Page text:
Sickles did have some success. An infantry patrol intercepted Jackson’s rearguard near Catharine Furnace and captured around 250 Confederates. Determined to engage Jackson, Sickles pursued the Confederate column and sent for reinforcements. However, since Sickles saw the Confederate column moving south, he believed it was in retreat. The truth is, it was simply following the road, which eventually turned north.
Hooker sent brigades from the 2nd, 11th, and 12th Corps to aid Sickles. Howard went with the men of the 11th to Catharine Furnace. The troop movements created a gap between the rest of Howard’s men, on the far right of the Union Line, and Chancellorsville.
Jackson continues the march west
Jackson arrived at the intersection of Brock Road and Orange Plank Road. He climbed a hill and surveyed the scene in front of him. He could see the men of the 11th Corps, but it was unclear where their line — the point he wanted to attack — ended. He realized he had to keep moving west and resumed the march until he was two miles west of the Union right. By then, it was 2:00 in the afternoon.
Howard’s camp in peril
Meanwhile, Howard’s men were in their camp, unprepared for combat, despite the earlier warning from Hooker. Howard had taken no action to fortify his position and his men were resting, unaware the enemy was on their doorstep.
Making matters worse for the Union was the gap in the line that was created by sending reinforcements to Catharine Furnace. If the Confederates pushed through the camp of the 11th Corps there was no one between them and Chancellorsville. They would have a good chance to smash Hooker’s army.
Jackson gives the order to attack
For roughly three hours, Jackson organized his men and prepared for battle. Union troops were aware of the Confederate movements and tried to warn their superior officers. When word reached Howard, he insisted the Confederates were retreating — which he believed he had seen himself — and would not be able to launch an attack through the thick woods.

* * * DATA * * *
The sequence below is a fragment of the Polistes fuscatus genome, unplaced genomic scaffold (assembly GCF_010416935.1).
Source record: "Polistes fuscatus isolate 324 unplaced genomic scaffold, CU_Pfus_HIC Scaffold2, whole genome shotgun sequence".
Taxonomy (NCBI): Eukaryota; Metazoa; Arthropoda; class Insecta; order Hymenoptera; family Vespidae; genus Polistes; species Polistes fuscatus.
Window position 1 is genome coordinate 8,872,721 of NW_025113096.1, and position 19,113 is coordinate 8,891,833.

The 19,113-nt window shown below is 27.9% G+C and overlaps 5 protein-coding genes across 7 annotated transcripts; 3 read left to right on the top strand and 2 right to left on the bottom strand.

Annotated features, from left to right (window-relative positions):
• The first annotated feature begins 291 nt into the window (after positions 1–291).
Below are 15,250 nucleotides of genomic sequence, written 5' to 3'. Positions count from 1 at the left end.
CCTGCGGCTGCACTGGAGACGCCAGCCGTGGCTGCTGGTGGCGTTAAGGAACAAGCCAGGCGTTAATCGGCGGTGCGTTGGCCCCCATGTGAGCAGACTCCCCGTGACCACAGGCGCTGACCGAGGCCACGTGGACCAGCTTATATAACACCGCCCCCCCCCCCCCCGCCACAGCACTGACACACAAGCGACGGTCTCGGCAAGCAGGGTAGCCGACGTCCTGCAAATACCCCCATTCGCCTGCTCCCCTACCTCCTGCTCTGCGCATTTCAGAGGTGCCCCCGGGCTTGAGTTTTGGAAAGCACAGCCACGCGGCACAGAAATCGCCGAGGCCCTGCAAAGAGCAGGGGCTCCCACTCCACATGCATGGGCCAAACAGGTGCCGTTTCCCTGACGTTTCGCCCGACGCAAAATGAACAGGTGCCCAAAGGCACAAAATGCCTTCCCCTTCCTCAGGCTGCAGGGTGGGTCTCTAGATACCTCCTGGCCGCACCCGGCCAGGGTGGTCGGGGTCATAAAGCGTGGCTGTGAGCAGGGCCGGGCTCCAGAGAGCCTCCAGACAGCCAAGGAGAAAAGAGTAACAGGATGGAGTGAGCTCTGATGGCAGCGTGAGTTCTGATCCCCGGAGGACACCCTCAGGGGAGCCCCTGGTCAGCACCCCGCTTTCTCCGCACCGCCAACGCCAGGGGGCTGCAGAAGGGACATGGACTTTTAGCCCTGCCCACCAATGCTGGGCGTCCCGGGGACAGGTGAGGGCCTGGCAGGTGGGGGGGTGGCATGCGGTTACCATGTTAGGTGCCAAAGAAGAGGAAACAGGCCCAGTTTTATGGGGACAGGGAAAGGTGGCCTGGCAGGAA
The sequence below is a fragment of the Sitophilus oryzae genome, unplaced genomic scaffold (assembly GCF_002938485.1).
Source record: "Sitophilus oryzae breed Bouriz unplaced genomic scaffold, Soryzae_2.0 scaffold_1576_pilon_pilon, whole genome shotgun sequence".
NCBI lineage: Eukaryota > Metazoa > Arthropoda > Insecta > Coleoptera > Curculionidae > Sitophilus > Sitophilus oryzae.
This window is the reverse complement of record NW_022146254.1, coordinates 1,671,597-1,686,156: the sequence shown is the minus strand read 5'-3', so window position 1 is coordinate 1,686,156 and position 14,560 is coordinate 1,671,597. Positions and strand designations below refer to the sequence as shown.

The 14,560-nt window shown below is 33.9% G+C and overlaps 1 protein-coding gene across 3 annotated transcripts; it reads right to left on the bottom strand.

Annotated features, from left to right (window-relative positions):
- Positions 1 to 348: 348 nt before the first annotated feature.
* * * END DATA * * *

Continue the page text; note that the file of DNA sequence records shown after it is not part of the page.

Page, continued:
Around 5:30 p.m., Jackson’s men were ready. Jackson turned to General Rodes, commander of the first line, and asked, “General, are you ready?” Rodes nodded and Jackson said, “You may go forward then.” Rodes then gave a signal and thousands of Confederate troops made their way through the Wilderness and into the clearing where the Union 11th was busy preparing its evening meal.
Chaos on the Union flank
Howard’s men saw rabbits and other small animals run past them. The animals were followed by the sounds of bugles signaling the Confederate charge. Second later, Confederates poured into the camp, screaming the “Rebel Yell.”
The men of the 11th Corps tried to hold their positions but were overwhelmed by the onslaught. In the chaos, the Confederates captured artillery batteries, turned them around, and fired on the fleeing Union troops.
The sound of gunfire reached Hooker’s headquarters, which was followed by men and horses running to safety. One of Hooker’s men yelled, “My God, here they come!” Hooker ran to his horse and ordered General Hiram Berry and his men to fix their bayonets and prepare for the attack.
Meanwhile, more Union forces retreated from their positions and poured into Chancellorsville, pursued by Confederates. By then, it was dark and Jackson’s 2nd Corps was in sight of Chancellorsville.
Stonewall Jackson is shot by his own men
In the darkness, around 7:15, confusion reigned for both armies and the Confederate assault slowed to a halt. Jackson tried to rally his men to keep up the attack, however, many of the officers pulled back in the confusion and converged around Dowdall’s Tavern, south of the Wilderness Church. Jackson was upset and impatient. He called up reinforcements and sent them to attack, but the darkness made everyone hesitant.
Jackson decided to ride out to see the position of the men on the Union Line. To do that, he rode in front of a Confederate picket line, made up of men from the 18th Carolina. The men were unaware it was Jackson riding in front of them and they opened fire, believing it was Union cavalry.
In the attack, Jackson was shot three times, including in his left arm. Several of his staff members were wounded and some were killed. Jackson was evacuated from the battlefield and General A.P. Hill took command.
Jeb Stuart takes command
Sporadic fighting continued and Hill was wounded by Union artillery fire. Lee put General Jeb Stuart in command and told him to resume the attack the next morning and continue to push east, so he could rejoin the 2nd Corps with Lee’s command.
Both armies worked through the night to prepare for battle on May 3, 1863.
The Battle of Chancellorsville — Robert E. Lee’s greatest victory in the Civil War
- Prelude to the Battle of Chancellorsville
- The Battle of Chancellorsville Begins
- Jackson’s Flank Attack and Jackson Wounded
- Lee Triumphant at Chancellorsville
- Hooker Retreats from Chancellorsville